But, Kentuckians are resilient. Disaster response and emergency management are not only the responsibility of government but also of every community. One organization in particular that has answered the call for action is the Disaster Service Corp Society of St. Vincent De Paul USA (DSC SVDP-USA). The DSC SVDP-USA is the perfect example of private sector leadership serving and leveraging the power of Americanism and faith to approach communities impacted by disaster with compassion and competence. The Disaster Services Corporation (DSC) is a Catholic lay organization that helps people in situational poverty as a result of natural and man-made disasters get their lives back in order.

About the Parish Recovery Assistance Center (P-RAC)

DSC is supporting local, state, and federal agency responses to recent flood events in the state and determined the best way to aid local efforts is to focus on immediate and emergent needs. Disaster Services Corporation is meeting those needs by working with survivors to apply for FEMA and State Disaster benefits and will have other resources available. One essential deployment team will be gathering in the state from Michigan, Ohio, and Indiana. They will be operating in partnership with Catholic Charities, the Diocese of Lexington, and the Kentucky Voluntary Organizations Active in Disaster (KYVOAD).

Disaster survivors will need to bring an ID and can be assisted if they have suffered losses in one of the disaster-impacted counties.

Locations, Dates, and Hours of Operation

Location: Holy Family Parish, Booneville, KY.
Address: 1439 KY Highway 11S, Booneville, KY 41314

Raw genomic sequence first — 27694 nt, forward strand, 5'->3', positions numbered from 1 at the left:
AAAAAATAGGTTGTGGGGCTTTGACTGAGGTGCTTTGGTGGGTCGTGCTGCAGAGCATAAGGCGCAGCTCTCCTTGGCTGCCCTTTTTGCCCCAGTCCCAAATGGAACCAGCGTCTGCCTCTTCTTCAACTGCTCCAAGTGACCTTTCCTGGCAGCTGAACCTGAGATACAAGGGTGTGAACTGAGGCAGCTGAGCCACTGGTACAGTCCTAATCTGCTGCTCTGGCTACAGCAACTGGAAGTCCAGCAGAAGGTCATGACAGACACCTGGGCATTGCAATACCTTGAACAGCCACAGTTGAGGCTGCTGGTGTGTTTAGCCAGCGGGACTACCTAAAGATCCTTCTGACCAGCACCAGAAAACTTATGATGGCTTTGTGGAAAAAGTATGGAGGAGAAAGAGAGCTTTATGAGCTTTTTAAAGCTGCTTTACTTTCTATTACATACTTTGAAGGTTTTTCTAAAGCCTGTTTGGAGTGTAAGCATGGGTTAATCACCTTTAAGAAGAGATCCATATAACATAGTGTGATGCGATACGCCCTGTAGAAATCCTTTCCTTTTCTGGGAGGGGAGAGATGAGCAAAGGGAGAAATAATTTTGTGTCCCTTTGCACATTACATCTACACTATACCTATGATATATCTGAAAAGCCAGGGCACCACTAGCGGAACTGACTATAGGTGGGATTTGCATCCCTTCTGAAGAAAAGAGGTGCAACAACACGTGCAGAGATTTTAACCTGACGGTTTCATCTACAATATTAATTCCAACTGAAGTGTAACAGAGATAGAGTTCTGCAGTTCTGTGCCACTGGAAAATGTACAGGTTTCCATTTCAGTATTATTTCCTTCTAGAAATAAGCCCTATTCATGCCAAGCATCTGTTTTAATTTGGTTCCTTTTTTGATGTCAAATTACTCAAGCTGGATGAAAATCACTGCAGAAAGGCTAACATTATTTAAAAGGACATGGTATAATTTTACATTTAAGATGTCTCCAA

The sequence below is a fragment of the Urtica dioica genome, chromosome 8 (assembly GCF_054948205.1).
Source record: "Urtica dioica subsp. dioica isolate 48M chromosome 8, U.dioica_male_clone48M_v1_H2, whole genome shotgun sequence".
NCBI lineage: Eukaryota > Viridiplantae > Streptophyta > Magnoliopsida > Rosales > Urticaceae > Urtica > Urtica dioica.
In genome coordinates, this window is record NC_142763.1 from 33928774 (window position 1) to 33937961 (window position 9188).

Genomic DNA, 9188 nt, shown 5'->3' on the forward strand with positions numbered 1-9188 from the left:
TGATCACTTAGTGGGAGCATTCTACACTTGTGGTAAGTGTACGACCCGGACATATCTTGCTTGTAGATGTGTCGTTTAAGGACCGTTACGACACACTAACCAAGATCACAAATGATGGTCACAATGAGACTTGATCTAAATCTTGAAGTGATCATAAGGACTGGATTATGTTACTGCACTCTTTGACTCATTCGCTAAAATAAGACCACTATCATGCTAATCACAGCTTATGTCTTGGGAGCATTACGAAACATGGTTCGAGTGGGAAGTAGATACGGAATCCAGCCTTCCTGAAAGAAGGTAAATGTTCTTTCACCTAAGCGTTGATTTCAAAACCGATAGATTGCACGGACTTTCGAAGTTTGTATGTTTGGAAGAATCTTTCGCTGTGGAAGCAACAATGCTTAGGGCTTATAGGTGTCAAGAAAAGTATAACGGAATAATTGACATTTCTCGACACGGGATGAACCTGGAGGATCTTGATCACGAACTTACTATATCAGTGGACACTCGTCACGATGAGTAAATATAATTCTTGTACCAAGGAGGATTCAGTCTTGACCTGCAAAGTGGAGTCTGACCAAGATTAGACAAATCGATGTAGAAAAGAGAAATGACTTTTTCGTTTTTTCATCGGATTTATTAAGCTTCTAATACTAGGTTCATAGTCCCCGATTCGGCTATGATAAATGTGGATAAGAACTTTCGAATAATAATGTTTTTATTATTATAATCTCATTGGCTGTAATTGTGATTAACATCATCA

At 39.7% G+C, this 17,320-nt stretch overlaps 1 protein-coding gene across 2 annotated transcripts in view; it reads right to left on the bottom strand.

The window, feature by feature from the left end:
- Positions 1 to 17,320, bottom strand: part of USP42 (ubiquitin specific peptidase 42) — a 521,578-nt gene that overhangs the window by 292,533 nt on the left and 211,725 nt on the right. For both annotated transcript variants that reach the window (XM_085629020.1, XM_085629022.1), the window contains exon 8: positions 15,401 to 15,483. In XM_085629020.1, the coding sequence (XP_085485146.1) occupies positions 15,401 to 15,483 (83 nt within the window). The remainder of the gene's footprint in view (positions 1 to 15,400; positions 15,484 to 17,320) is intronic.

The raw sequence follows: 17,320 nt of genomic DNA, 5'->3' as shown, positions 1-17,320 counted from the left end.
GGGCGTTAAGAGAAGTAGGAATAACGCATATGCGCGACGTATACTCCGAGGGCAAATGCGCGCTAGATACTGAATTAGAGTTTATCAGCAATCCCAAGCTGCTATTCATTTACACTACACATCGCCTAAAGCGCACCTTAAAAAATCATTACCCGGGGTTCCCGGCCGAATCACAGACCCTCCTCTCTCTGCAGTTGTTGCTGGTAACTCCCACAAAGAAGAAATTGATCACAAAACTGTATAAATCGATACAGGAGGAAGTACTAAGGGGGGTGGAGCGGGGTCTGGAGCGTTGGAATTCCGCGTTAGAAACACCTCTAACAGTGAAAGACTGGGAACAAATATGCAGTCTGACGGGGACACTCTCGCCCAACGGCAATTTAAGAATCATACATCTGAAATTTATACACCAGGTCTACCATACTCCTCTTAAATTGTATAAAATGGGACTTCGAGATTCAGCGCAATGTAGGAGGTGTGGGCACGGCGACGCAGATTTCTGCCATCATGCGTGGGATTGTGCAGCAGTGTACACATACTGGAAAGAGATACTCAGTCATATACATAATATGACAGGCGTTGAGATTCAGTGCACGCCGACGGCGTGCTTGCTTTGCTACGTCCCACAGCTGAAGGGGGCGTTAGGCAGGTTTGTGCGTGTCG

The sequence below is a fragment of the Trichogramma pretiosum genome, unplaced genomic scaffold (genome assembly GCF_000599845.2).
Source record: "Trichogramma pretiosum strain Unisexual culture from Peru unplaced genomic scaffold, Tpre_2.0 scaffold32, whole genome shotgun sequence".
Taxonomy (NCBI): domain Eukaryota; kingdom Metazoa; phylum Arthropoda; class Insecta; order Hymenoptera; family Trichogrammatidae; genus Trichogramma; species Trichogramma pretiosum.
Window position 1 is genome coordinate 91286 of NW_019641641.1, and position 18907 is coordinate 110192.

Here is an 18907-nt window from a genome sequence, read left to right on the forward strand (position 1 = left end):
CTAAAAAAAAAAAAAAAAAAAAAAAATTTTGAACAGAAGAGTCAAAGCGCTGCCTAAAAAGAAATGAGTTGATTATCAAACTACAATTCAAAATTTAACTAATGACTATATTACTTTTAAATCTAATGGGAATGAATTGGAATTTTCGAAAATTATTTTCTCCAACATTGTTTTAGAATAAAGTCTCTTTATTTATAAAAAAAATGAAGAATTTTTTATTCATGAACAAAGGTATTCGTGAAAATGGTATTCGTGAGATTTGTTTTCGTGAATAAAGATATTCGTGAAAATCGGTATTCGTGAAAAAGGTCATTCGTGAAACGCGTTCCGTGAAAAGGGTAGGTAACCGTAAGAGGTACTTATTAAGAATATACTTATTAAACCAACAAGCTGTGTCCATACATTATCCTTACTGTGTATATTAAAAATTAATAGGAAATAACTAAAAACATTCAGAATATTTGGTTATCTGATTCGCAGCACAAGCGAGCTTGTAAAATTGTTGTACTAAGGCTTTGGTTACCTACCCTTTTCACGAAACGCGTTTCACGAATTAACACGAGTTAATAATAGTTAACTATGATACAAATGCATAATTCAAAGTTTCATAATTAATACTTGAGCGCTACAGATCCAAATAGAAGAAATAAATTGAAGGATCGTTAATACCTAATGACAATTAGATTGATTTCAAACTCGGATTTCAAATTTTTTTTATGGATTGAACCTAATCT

Dates: May 24 – 26
Hours: 9 AM – 4 PM on Mon and Tue; 9 AM – 3 PM on Wed

Location: St. Michael’s Parish, Paintsville, KY
Address: 720 Washington Ave., Paintsville, KY 41240
Dates: May 27 – 28
Hours: 9 AM – 4 PM on Thu; 9 AM – 4 PM on Fri

“Our Parish Recovery Assistance Centers will be providing person to person services, utilizing COVID-19 safety protocols, for Kentucky homeowners and renters who sustained losses from the severe storms, flooding, landslides, and mudslides from Feb. 27 through March 14, 2021 in several counties in Southeastern Kentucky. Disaster Services Corp, Society of St. Vincent de Paul assists families in long term recovery by helping them navigate state and federal benefits, referrals and disaster resources. We are grateful for the support of the Catholic Diocese of Lexington, KY, Catholic Charities of the Diocese of Lexington and Kentucky VOAD for collaborating with us on the P-RACs,” said Elizabeth Disco-Shearer, CEO DSC SVDP-USA.

The Disaster Services Corp., SVDP-USA is fueled by Vincentians from around the country, however we also rely on the kindness and giving from monetary donations. To support our efforts please visit our donations page and help us grow our impact in those communities most vulnerable. Our donation page can be found here: http://bit.ly/2Ml1lO4.